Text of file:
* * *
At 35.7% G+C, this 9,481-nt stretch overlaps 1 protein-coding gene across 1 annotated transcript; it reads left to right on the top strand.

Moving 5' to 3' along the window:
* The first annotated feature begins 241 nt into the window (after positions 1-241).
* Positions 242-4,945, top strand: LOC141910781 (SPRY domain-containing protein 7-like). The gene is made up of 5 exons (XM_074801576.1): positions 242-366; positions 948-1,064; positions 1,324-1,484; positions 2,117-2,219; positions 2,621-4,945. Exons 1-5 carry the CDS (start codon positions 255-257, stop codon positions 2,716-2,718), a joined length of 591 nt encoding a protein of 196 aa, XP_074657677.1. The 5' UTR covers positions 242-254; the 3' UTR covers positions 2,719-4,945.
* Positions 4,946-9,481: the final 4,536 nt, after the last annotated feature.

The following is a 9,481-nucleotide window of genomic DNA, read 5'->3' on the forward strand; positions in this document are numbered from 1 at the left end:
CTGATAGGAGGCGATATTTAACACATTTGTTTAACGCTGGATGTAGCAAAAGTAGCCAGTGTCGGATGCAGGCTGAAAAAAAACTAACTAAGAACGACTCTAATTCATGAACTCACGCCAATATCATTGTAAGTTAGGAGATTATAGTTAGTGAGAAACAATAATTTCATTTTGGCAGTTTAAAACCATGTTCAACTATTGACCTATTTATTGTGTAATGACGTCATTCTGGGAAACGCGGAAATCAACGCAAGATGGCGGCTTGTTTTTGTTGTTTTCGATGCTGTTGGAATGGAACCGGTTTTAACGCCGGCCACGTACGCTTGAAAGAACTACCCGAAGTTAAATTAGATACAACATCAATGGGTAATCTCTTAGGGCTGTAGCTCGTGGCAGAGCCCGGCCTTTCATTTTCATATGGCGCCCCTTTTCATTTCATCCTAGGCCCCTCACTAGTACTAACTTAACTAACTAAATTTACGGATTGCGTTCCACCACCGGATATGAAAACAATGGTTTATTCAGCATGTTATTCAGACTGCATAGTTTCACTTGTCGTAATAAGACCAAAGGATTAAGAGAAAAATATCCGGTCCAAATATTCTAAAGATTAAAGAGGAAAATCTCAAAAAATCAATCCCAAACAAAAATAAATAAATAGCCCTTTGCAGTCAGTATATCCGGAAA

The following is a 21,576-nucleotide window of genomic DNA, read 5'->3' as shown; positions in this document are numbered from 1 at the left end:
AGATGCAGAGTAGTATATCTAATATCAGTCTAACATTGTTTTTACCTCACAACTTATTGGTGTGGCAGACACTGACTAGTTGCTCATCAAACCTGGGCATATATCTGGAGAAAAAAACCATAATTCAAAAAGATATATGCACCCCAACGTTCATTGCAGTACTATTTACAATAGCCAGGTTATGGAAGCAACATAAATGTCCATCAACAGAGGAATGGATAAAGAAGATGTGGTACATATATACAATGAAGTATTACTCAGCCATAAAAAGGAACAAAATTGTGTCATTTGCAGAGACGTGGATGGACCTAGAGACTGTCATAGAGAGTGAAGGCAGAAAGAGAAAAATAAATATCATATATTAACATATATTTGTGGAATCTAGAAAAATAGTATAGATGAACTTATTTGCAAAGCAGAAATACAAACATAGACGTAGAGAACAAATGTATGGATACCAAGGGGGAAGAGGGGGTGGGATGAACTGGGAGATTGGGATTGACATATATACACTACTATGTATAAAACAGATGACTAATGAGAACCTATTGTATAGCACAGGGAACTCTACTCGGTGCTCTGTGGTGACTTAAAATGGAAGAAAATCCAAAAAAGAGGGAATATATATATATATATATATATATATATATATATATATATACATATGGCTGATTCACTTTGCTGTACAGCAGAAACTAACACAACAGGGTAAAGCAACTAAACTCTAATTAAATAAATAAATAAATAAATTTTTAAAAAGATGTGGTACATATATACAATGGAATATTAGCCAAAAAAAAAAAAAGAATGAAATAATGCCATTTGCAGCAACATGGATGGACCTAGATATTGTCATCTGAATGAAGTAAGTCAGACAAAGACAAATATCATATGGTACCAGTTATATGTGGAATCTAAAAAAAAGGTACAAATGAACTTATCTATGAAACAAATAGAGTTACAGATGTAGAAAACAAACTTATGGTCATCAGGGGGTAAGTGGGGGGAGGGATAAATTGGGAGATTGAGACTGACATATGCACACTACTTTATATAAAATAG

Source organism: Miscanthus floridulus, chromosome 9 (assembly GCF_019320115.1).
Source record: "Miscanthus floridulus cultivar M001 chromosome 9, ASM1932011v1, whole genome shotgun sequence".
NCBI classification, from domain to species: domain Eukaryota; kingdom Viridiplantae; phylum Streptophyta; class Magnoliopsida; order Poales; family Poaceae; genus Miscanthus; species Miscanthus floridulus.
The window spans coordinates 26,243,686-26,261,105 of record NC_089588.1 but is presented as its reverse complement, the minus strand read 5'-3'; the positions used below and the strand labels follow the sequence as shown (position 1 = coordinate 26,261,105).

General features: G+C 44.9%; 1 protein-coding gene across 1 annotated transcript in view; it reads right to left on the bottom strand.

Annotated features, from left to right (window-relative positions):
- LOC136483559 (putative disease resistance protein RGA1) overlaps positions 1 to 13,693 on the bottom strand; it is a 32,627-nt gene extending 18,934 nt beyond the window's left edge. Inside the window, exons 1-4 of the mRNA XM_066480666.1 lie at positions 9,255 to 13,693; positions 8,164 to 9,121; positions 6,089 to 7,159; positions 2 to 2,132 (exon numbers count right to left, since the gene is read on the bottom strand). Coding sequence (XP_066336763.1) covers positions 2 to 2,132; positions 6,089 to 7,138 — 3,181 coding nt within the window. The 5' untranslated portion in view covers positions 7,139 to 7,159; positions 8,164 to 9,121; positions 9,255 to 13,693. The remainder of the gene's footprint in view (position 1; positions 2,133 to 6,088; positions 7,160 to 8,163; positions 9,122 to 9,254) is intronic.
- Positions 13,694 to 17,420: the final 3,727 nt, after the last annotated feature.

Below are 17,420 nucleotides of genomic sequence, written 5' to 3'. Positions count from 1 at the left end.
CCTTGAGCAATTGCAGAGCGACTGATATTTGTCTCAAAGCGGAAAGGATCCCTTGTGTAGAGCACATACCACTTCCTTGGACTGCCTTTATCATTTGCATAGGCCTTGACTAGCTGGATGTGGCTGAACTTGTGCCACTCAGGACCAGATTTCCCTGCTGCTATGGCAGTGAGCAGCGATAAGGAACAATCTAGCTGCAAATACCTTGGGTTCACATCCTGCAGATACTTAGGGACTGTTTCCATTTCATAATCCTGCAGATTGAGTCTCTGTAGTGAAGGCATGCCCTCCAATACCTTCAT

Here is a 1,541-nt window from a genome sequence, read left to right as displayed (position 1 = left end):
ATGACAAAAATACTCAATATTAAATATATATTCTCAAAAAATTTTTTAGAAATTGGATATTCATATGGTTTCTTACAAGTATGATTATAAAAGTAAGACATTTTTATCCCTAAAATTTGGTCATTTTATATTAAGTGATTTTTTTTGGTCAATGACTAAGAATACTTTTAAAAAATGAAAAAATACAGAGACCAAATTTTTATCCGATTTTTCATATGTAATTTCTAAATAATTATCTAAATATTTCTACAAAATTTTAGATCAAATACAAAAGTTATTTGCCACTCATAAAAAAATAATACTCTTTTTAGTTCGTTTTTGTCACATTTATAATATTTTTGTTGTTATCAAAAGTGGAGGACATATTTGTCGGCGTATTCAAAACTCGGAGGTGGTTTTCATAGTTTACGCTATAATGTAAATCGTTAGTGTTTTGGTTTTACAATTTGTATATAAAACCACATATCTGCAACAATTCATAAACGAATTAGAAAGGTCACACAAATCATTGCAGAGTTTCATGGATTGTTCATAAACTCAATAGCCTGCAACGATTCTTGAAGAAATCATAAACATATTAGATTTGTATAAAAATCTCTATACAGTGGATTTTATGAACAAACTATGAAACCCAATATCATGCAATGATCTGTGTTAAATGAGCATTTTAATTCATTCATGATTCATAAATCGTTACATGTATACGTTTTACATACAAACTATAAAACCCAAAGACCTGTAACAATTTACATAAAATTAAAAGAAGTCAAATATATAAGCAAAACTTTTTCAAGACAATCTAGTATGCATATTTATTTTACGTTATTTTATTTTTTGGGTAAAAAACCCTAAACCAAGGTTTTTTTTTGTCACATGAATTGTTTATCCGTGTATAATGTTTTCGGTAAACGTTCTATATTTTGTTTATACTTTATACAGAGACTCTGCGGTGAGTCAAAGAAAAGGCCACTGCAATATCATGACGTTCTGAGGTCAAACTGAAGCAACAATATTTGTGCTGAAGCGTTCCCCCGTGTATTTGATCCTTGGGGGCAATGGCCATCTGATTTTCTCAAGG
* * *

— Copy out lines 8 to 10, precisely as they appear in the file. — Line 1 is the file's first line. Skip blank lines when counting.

The following is a 21,576-nucleotide window of genomic DNA, read 5'->3' as shown; positions in this document are numbered from 1 at the left end:
AGATGCAGAGTAGTATATCTAATATCAGTCTAACATTGTTTTTACCTCACAACTTATTGGTGTGGCAGACACTGACTAGTTGCTCATCAAACCTGGGCATATATCTGGAGAAAAAAACCATAATTCAAAAAGATATATGCACCCCAACGTTCATTGCAGTACTATTTACAATAGCCAGGTTATGGAAGCAACATAAATGTCCATCAACAGAGGAATGGATAAAGAAGATGTGGTACATATATACAATGAAGTATTACTCAGCCATAAAAAGGAACAAAATTGTGTCATTTGCAGAGACGTGGATGGACCTAGAGACTGTCATAGAGAGTGAAGGCAGAAAGAGAAAAATAAATATCATATATTAACATATATTTGTGGAATCTAGAAAAATAGTATAGATGAACTTATTTGCAAAGCAGAAATACAAACATAGACGTAGAGAACAAATGTATGGATACCAAGGGGGAAGAGGGGGTGGGATGAACTGGGAGATTGGGATTGACATATATACACTACTATGTATAAAACAGATGACTAATGAGAACCTATTGTATAGCACAGGGAACTCTACTCGGTGCTCTGTGGTGACTTAAAATGGAAGAAAATCCAAAAAAGAGGGAATATATATATATATATATATATATATATATATATATATATACATATGGCTGATTCACTTTGCTGTACAGCAGAAACTAACACAACAGGGTAAAGCAACTAAACTCTAATTAAATAAATAAATAAATAAATTTTTAAAAAGATGTGGTACATATATACAATGGAATATTAGCCAAAAAAAAAAAAAGAATGAAATAATGCCATTTGCAGCAACATGGATGGACCTAGATATTGTCATCTGAATGAAGTAAGTCAGACAAAGACAAATATCATATGGTACCAGTTATATGTGGAATCTAAAAAAAAGGTACAAATGAACTTATCTATGAAACAAATAGAGTTACAGATGTAGAAAACAAACTTATGGTCATCAGGGGGTAAGTGGGGGGAGGGATAAATTGGGAGATTGAGACTGACATATGCACACTACTTTATATAAAATAG

Source organism: Miscanthus floridulus, chromosome 9 (assembly GCF_019320115.1).